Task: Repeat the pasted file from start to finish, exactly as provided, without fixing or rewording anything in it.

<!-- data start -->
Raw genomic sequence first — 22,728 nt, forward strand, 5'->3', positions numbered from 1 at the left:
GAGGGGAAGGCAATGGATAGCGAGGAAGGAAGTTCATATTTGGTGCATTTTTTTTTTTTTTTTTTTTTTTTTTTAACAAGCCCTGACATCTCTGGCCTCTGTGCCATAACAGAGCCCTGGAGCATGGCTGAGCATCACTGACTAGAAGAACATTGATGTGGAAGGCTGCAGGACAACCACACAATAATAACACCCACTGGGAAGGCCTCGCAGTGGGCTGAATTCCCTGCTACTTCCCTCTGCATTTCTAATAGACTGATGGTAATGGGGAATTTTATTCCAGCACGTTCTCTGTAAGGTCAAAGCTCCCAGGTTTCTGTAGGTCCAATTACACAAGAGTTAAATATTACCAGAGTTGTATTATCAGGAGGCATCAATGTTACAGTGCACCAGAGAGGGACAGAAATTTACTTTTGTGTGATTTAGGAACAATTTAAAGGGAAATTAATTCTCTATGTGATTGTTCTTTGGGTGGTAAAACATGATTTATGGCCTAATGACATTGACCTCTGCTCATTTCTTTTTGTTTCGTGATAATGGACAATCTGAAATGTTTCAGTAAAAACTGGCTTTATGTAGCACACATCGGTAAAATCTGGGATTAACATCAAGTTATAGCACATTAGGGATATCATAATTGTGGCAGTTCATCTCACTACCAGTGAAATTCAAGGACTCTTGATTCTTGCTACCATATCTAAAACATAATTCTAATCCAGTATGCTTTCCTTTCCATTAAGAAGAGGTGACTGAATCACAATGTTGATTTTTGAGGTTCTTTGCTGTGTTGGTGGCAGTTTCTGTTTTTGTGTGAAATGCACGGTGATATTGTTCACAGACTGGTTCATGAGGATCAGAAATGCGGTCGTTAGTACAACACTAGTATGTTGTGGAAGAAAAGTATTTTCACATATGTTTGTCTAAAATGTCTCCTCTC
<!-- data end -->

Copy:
Raw genomic sequence first — 22,728 nt, forward strand, 5'->3', positions numbered from 1 at the left:
GAGGGGAAGGCAATGGATAGCGAGGAAGGAAGTTCATATTTGGTGCATTTTTTTTTTTTTTTTTTTTTTTTTTTAACAAGCCCTGACATCTCTGGCCTCTGTGCCATAACAGAGCCCTGGAGCATGGCTGAGCATCACTGACTAGAAGAACATTGATGTGGAAGGCTGCAGGACAACCACACAATAATAACACCCACTGGGAAGGCCTCGCAGTGGGCTGAATTCCCTGCTACTTCCCTCTGCATTTCTAATAGACTGATGGTAATGGGGAATTTTATTCCAGCACGTTCTCTGTAAGGTCAAAGCTCCCAGGTTTCTGTAGGTCCAATTACACAAGAGTTAAATATTACCAGAGTTGTATTATCAGGAGGCATCAATGTTACAGTGCACCAGAGAGGGACAGAAATTTACTTTTGTGTGATTTAGGAACAATTTAAAGGGAAATTAATTCTCTATGTGATTGTTCTTTGGGTGGTAAAACATGATTTATGGCCTAATGACATTGACCTCTGCTCATTTCTTTTTGTTTCGTGATAATGGACAATCTGAAATGTTTCAGTAAAAACTGGCTTTATGTAGCACACATCGGTAAAATCTGGGATTAACATCAAGTTATAGCACATTAGGGATATCATAATTGTGGCAGTTCATCTCACTACCAGTGAAATTCAAGGACTCTTGATTCTTGCTACCATATCTAAAACATAATTCTAATCCAGTATGCTTTCCTTTCCATTAAGAAGAGGTGACTGAATCACAATGTTGATTTTTGAGGTTCTTTGCTGTGTTGGTGGCAGTTTCTGTTTTTGTGTGAAATGCACGGTGATATTGTTCACAGACTGGTTCATGAGGATCAGAAATGCGGTCGTTAGTACAACACTAGTATGTTGTGGAAGAAAAGTATTTTCACATATGTTTGTCTAAAATGTCTCCTCTC